Local Student Gets Organized, Almost Fools Self into Thinking She Has Life Together

Written by: The MQ

Roe smiled as she put the box labeled “cool pants” next to the box labeled “inner demons,” completing the organization of her life.
Photo by: Jen Windsor

Emily Adlet Roe, second-year UCSD student, reported Monday that she had organized her “whole life” for the first time. When pressed, Roe admitted that when she said her “whole life,” she was referring specifically to her bedroom.

“Okay, fine, I just organized my bedroom,” Roe said. “I didn’t, like, organize the kitchen or anything, or finish my homework, but I never leave my bedroom anyway so it’s basically my whole life.”

Roe noted that organizing her room had begun as a way to procrastinate on chemistry homework. Upon the task’s completion, however, she found that she was feeling “so much better, like I could do anything here.” Roe later admitted that she’d since failed to do anything productive in her newly-organized room.

The idea of getting organized had occurred to her when she was “searching for SOMETHING to give me that sweet accomplishment high.” She remembered that her friend Ashley Judson, “told me maybe I should quit whining and just do things and that would make me happy.

“I think I really pulled it off this time,” Roe said. “Before fixing my room, I’d tried drinking lots of water and taking notes in class, even though I couldn’t focus enough to reread them or remember the lecture. I did yoga after six people asked me if I was doing it yet; Aunt Sherry posted three different articles about it on my Facebook wall. I even tried weed, and then I tried it again. A lot.”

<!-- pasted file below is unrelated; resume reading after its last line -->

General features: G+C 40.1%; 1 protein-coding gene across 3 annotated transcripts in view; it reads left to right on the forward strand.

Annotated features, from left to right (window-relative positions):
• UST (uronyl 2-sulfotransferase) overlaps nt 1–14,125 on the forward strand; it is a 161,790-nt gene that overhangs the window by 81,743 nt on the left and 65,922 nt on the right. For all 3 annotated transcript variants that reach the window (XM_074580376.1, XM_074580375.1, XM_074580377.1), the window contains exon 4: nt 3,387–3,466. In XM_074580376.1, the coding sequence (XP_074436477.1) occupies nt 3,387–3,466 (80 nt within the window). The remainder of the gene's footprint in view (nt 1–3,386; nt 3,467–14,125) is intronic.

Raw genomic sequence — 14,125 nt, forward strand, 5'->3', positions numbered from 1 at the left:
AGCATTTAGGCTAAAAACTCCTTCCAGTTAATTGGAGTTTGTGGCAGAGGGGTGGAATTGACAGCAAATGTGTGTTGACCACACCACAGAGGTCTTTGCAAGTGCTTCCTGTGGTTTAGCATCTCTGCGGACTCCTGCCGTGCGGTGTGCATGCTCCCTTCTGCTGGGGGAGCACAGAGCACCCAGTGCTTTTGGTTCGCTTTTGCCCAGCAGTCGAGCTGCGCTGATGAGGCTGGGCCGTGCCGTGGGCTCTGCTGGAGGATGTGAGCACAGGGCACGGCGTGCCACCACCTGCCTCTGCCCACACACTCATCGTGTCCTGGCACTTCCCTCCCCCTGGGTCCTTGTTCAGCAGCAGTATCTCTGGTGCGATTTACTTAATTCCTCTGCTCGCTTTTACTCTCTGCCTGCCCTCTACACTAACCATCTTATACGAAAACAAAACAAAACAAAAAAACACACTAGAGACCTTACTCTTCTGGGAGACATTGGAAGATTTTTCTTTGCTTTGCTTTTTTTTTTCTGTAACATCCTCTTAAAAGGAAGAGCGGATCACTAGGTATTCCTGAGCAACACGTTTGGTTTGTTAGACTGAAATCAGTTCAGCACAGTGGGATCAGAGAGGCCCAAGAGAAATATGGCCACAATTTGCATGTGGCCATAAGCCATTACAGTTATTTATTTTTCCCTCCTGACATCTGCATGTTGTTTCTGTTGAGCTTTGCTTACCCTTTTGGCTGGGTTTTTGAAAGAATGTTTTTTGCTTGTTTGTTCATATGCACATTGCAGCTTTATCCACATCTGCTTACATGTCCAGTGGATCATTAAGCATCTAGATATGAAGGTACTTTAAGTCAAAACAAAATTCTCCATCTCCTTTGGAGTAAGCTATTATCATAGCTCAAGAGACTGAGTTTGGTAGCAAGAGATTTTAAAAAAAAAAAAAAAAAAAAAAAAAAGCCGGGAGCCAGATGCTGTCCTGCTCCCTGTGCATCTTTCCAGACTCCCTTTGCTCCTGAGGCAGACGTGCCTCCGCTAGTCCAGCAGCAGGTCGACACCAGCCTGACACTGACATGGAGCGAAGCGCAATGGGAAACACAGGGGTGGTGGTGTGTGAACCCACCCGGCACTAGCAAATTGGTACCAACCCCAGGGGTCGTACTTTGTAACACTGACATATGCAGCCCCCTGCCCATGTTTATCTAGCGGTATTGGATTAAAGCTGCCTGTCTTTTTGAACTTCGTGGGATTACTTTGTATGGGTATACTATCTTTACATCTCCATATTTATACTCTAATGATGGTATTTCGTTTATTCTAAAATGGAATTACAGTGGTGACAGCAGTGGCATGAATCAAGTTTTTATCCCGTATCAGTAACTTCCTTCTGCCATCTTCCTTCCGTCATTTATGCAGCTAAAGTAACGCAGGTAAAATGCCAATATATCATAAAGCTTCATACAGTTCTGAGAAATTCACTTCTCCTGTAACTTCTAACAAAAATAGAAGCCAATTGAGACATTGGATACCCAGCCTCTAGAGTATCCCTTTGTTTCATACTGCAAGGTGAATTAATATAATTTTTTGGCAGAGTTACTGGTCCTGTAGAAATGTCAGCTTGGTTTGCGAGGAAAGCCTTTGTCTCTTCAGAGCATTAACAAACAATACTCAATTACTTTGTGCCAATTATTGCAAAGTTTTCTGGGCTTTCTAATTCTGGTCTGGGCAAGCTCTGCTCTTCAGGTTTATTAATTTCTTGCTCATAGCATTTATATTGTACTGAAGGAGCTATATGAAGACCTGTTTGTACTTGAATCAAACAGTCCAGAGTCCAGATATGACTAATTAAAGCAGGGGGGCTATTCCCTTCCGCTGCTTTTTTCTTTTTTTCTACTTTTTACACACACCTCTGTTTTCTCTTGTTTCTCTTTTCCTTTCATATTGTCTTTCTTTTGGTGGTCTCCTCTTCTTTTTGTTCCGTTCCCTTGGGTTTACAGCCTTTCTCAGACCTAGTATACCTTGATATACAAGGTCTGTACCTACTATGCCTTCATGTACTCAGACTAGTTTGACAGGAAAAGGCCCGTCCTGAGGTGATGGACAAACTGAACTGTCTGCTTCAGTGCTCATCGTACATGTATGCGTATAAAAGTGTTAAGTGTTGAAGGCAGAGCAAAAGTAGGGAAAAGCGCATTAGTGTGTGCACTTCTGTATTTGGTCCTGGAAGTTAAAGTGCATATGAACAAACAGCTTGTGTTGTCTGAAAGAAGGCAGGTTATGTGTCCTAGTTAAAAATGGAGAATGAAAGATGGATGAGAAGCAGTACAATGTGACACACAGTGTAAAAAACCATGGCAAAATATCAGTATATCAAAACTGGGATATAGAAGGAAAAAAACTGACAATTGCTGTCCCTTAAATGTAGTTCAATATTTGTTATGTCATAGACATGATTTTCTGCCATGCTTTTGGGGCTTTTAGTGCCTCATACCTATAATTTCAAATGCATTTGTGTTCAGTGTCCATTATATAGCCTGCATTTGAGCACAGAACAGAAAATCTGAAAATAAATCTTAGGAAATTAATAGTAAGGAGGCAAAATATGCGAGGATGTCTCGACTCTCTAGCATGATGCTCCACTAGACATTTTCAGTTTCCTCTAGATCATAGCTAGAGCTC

“Yoga is the best way to release all that toxic stress and sadness,” Roe’s yoga instructor Randy Finkleson suggested. “Just breathe, fam. Connect to your inner chakras.” Finkleson then bent over backwards into a perfect reverse coffee table pose, while saying he could “feel the reuptake of [his] serotonin being selectively inhibited!” Finkleson also mentioned that he had only met Roe once, though he hoped she would “shed her material fetters and just tune in to the vast joyful cosmos.”

Roe said she was excited to enter a newly happy and productive stage of her life without the need to consult CAPS or off-campus therapists.

“It turns out I was just being lazy the whole time, and the stuff my brain was always screaming at me when I was sad was right! All I have to do now is buckle down, ignore my exhaustion and physical health, shame myself into productivity, socially isolate myself because I don’t deserve to have emotional connections, and make lots of sacrifices in my personal life in order to adhere to an arbitrary standard of superficial perfection expected by society!”

Zone employee Reyna Robbits expressed great joy that Roe was now feeling “properly Bright, Bubbly, and Beautifully productive” about her life. “Those are the three Bs of The Zone,” Robbits gushed. “It’s always good to see another student blossom!” She indicated a nearby poster, reading “Zone Tip #88: happiness is what you make of it – even if you can’t make your term papers, you can still always manufacture some happiness! Don’t know how? Whatever, just do it anyway.*” The small print notes even fake happiness can be sold for substantial profit.

When it was pointed out to Robbits that none of her metaphors made much sense, she frowned and began to deliver a lecture entitled: “Shooting Stars: Believing in Yourself to the Moon and Back.”

When Roe was contacted for a follow-up, she failed to reply until much later, apologizing profusely and indicating her depression had made it difficult to summon enough energy to respond. Roe reported she had finally made an appointment with CAPS, and expects to see a psychologist “sometime after I graduate.”

Written by Jaz Twersky and Kavita Poduri, copy editor and staff writer

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